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Benefits and problems from the EU membership.


Postby fanourıo » Sun Mar 04, 2007 5:23 am

Russians Seek New Tax Havens as South-Cyprus Cleans up
By Fanos Droushiotis

He's got the Mercedes S-Class, the apartment in Paris and the kids at private school in Switzerland -- all the trappings of the new Russian rich. But Igor also has a headache common to Russia's well heeled: what to do with the rest of his money?

Any offshore company in South-Cyprus used to be the default option for Russians that were keen to avoid taxes. They also had to secrete their share of an estimated $200 billion spirited out of Russia since the collapse of the Soviet Union in 1991.But the Mediterranean island has cleaned up its offshore sector to improve its eligibility for the European Union, which it joined in 2004. For the same reason, it will end visa-free travel for Russians this year. "South-Cyprus used to be the best place to register my business," said Igor, tucking into a chunk of fatty tuna in a fashionable Nicosia fish-restaurant. "Now it is not so attractive for me -- the tax, the visa situation," said the businessman, who asked to be identified only by his first name. "Plus, I think the Russian authorities know everything that is going on there."

Russian business poured into South-Cyprus in the 1990s attracted by a secure banking system, a double tax treaty with Moscow, a flat tax of 4.25 percent on offshore firms, and a lax regulatory environment. It was a popular base for shell companies to buy state assets at prices well below the average market status. Then they would siphon off hard currency profits during the privatesations of 1995-6.Until recently; most of the island's 14,000 or so offshore companies were Russian. The majority of them consisted of so- called "brass plate" firms with no physical operations there and opaque ownership structures, South-Cyprus has also become one of the largest foreign investors in Russia, due mainly to Russian money re-entering the country.

NERVES RATTLED Igor followed the crowd, setting up a trading company and buying a villa on the island in the early 1990s. But he said his nerves were rattled earlier this year by a story in the influential Russian newspaper, Kommersant. It quoted the head of Russia's Federal Securities Commission (FSC), the country's stock market watchdog, as saying the central bank of South-Cyprus was fully disclosing to the FSC the beneficial owners of Russian companies registered there. In other words, the Russian authorities knew exactly who controlled money passing through the island, the paper said. The Cypriot central bank and the FSC quickly issued denials. "No 'panic' whatsoever has been created among Russian businessmen operating from South-Cyprus and, certainly, not a single Russian businessman has left South-Cyprus 'in a hurry' as Kommersant is wishing or imagining or inventing to be happening," said a statement on the central bank's Web site.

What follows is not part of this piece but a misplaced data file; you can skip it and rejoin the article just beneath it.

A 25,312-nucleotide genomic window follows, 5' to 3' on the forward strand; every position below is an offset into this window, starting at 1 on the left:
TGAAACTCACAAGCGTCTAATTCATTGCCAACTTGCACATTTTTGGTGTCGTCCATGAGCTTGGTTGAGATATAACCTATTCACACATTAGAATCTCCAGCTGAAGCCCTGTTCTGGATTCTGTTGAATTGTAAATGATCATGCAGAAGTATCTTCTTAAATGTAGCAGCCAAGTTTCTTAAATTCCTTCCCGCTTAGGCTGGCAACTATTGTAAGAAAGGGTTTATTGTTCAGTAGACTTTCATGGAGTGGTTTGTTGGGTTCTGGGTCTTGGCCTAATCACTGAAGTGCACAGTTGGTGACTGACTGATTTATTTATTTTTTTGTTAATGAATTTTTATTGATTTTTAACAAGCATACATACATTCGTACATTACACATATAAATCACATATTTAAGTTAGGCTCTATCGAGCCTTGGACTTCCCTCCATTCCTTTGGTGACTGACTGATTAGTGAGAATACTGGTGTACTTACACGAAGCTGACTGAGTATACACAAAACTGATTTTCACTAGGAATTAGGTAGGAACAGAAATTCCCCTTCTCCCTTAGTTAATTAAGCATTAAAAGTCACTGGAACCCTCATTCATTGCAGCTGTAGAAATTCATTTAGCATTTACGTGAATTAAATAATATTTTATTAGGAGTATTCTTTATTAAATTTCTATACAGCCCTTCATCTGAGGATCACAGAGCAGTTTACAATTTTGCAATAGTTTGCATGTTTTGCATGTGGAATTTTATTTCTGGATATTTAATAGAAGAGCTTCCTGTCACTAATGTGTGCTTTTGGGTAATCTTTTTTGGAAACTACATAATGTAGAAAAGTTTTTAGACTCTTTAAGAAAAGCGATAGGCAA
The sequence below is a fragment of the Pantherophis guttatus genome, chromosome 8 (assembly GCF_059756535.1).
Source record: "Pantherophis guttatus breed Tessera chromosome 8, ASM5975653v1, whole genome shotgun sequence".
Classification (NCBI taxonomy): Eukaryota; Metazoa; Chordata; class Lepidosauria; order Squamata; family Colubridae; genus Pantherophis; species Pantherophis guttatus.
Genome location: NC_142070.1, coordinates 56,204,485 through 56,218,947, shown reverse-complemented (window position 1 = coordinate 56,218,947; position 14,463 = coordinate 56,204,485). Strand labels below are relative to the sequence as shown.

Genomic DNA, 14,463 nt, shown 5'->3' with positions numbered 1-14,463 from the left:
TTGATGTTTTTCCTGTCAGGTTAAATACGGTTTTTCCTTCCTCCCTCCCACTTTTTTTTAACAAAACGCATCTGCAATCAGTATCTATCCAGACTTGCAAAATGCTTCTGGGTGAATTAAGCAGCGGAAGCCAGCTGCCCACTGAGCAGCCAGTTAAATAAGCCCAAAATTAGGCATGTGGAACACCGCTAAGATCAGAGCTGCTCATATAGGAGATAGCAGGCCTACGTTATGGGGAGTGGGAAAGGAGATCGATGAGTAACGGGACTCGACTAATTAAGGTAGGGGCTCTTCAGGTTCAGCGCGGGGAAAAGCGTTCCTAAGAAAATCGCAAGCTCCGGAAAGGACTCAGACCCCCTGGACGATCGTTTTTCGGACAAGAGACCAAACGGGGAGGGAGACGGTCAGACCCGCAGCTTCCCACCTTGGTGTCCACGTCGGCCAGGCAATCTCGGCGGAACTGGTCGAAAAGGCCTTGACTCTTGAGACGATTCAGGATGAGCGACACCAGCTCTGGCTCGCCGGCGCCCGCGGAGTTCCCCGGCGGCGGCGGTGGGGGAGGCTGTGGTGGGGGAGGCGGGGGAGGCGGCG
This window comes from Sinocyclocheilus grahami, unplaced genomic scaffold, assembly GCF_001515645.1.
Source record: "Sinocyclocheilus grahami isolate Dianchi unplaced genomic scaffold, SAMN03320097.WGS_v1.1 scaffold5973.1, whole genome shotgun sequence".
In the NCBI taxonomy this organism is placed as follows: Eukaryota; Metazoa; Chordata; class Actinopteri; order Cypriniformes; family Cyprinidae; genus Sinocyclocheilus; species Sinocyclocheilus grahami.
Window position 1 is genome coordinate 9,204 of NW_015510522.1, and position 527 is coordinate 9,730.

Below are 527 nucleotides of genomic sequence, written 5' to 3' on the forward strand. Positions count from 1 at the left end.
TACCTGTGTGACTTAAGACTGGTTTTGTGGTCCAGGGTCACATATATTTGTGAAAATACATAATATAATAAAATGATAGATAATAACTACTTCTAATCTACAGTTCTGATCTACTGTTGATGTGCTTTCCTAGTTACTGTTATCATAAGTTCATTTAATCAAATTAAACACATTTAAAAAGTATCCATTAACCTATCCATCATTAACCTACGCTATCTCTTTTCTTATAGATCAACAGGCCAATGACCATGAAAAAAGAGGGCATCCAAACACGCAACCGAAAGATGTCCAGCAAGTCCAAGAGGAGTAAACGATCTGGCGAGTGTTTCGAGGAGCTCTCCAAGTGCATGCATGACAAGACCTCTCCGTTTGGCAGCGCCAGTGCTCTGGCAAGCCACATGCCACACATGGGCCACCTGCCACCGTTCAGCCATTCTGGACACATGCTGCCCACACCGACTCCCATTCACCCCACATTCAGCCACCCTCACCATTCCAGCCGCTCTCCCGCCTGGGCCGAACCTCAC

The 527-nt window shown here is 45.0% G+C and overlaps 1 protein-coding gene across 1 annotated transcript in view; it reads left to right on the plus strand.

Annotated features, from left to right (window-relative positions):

Without doubt, South-Cyprus has done well out of Russian business. Russian firms have hired lawyers and accountants, bought and rented offices and villas and invested in the stock market. An estimated 50,000 Russians live on the island and some 130,000 Russian tourists visited last year alone. But South-Cyprus has had to fend off persistent accusations of being a tax haven and money-laundering center. In 2001, it was the focus of an investigation into billions of dollars that went missing from Yugoslavia under former president Slobodan Milosevic. Cypriot authorities denied any wrongdoing. After the September 11, 2001 attacks on the United States, South-Cyprus angrily denied an accusation by an ex-CIA chief that it was reluctant to cooperate in an investigation into the wealth of Osama bin Laden. The U.S. government said his views did not reflect policy. But South-Cyprus became keener than ever to clean up its image.
But that is little comfort for those, like Igor, who like to operate in a slightly grayer area. "I think I'll find a new place," he said with a shrug, swigging back the last of his sake. "But it is harder these days. Maybe it is time to start putting money back into Russia."
Wouldn’t you?
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Postby THE HIGHLANDER » Sun Mar 04, 2007 5:43 am

AND............?is that it,i thought you were going to rabbit on a bit more !!!
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Postby lev » Mon Mar 05, 2007 11:11 am

FOT = Free On Truck?
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Postby raymanuva » Mon Mar 05, 2007 11:20 am

Screw EU once again... imagine SibNeft or Lukoil securing OIL contract s here... thats is a protection, no shameless brits, no dirty turks... + Few Russian Nuclear submarines in the area. :D :D
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